Me: This involves visiting your lender and providing your most recent pay stubs, bank statements, T4, job letter from your employer, and more. Before you start looking at homes, you need to be pre-approved by a lender. No exceptions.

You: So, once pre-approved, I'm guaranteed the loan?

Me: No. There is a second or final approval that comes after you’ve made an offer on a home. Even though you are pre-approved, the lender will still review the property and confirm financing. Sometimes they say no, keep shopping.

 

You: Why would the lender decline to lend on a specific property?

Me: The lender can decline based on the condition, the purchase price (if it’s above market value), or any other factors they see fit. So, even though you’ve qualified for the amount of the purchase price, the lender may not approve the loan.

You: But if I'm pre-approved and it's a decent house, the bank will give me the money, right?

Me: Not necessarily. During final approval, the lender may not lend to you based on your financial situation. If they find some debt you’ve been hiding from them, or you just bought a Winnebago, they may decline you. It happens from time to time. You get your deposit back in full and start looking in a lower price range when it does. Or give mom and dad the bad news they can’t convert your room into a fabulous home gym quite yet.

It pays to speak with more than one lender when shopping for a mortgage. Make sure you get the answers you want before signing the papers.

You: What is mortgage insurance?

Me: Buyers with a down payment of less than 20% of the total purchase price must have their mortgage insured against default. Mortgage insurance protects the lender and not the borrower. Mortgage insurance assures lenders they will be covered if a borrower defaults on, or fails to make, their mortgage payments within 90 days of being due.

You: Who pays for the mortgage insurance?

Me: You do. The insurance is in place to protect the lender and not the borrower, but they pass the costs on to you. Bummer.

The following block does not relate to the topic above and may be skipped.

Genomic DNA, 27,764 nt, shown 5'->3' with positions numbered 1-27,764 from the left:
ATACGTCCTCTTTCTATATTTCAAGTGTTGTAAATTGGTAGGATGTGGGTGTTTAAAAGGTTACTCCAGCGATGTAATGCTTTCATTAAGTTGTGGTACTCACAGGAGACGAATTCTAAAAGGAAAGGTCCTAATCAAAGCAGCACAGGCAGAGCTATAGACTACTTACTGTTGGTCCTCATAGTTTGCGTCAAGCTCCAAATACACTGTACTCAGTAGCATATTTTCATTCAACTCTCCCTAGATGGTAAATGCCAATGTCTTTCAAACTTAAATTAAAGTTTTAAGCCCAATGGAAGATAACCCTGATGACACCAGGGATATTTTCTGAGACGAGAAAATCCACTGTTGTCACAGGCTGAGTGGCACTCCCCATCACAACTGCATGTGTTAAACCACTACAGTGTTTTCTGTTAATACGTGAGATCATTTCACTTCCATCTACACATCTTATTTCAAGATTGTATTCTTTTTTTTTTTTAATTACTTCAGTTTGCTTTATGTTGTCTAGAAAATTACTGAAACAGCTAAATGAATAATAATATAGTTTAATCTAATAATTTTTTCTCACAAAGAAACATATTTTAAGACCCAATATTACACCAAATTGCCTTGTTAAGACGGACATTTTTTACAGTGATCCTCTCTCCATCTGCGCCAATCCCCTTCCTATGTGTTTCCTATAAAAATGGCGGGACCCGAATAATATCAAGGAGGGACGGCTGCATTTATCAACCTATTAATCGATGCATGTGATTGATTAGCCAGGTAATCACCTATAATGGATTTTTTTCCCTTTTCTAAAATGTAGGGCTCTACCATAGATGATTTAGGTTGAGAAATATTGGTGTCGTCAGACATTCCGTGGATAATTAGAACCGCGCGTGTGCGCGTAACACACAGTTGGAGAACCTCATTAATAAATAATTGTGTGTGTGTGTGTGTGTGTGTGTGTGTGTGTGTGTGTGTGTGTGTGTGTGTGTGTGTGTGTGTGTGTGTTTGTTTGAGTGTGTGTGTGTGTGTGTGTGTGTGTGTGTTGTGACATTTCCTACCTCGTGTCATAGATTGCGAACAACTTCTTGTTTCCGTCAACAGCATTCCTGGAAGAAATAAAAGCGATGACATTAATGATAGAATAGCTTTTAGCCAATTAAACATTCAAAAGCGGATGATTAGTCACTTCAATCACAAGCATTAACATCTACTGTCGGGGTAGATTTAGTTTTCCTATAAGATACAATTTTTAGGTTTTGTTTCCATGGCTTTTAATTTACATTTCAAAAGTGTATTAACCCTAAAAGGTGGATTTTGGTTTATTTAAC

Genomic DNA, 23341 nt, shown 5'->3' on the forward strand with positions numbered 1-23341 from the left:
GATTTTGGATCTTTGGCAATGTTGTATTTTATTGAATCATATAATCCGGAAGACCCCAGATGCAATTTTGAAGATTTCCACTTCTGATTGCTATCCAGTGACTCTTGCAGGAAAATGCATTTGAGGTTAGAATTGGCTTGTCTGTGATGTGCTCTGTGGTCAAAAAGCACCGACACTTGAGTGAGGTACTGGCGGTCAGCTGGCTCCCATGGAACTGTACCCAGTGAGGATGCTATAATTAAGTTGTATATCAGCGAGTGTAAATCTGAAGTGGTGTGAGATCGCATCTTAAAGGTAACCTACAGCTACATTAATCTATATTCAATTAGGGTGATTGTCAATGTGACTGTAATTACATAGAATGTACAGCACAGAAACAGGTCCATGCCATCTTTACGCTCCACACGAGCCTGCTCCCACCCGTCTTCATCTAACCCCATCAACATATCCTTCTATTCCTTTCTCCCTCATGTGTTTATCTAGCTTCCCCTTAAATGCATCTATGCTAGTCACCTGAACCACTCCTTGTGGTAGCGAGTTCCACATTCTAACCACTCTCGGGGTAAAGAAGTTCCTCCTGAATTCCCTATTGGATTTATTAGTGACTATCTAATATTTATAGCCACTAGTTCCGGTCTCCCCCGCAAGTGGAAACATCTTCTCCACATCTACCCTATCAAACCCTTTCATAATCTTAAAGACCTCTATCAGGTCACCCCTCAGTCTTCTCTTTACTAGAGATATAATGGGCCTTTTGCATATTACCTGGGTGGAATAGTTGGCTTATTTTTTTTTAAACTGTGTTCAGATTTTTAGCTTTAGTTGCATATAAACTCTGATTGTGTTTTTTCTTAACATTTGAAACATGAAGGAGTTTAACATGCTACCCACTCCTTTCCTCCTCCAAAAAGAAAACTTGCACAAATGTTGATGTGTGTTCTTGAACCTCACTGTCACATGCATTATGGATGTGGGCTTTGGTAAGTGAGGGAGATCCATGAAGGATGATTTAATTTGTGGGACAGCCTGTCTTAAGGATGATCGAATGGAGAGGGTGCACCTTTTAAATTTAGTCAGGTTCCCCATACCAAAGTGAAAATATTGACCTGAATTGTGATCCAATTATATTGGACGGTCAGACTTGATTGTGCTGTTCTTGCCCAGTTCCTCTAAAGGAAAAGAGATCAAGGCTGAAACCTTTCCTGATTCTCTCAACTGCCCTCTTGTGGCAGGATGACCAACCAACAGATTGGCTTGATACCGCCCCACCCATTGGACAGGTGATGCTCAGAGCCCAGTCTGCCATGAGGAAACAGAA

You: Is mortgage insurance expensive?

Me: Yes. It’s calculated as a percentage of the loan and varies depending on how much you’re putting down. Less down, the higher the rate. Current rates can be found here

You: How do I pay for the mortgage insurance?

Me: The good news (sort of) is that the insurance premium is added to your mortgage amount, calculated upfront, and paid only once in a lump sum. Your total mortgage becomes slightly higher, but you don’t have to pay for it out of pocket at the time of the purchase. 

You: I've heard about terms and amortization periods. What's the difference?

Me: The term is the amount of time your rate (percentage charged on your loan) and associated mortgage conditions are in effect. The amortization period is the total number of years until the mortgage is paid in full. Your term comes up for renewal after a certain number of years, and you must renew at the current rate. Your amortization period is set at the start and remains the same. Here's a great website to learn more RateHub 

You: What's the difference between a variable and a fixed-rate mortgage?

Me: Variable rates change as the prime rate changes. Fixed rates are set at the beginning of your term and won’t change regardless of outside markets. If you want to lock in at a fixed rate, it will be slightly higher than the current variable rate.

You: Which should I choose, fixed, or variable?

Me: Depends on your tolerance for risk. If you’re ok having payments fluctuate with the current rates, then a variable rate might be the right choice. If you’d rather know what your payments will be every month for the next five years, you should lock in at a fixed rate. ​Over time variable rates have marginally outperformed fixed rates.

You: I've heard of a stress test, what is it?

Me: You now have to qualify at a slightly higher rate than you will actually be receiving. It’s designed to make sure the borrower can service their debt if rates rise in the future.

You: Will mortgage rates go up?

Me: Rates have been low for a long time but do move around. My best advice is to make room in the budget for a 2-3% rate increase. Don’t buy more than you can afford.

You: What should I do next?

Me: Speak with a lender. I work with some great guys and gals that would love to help you out. Let's do it.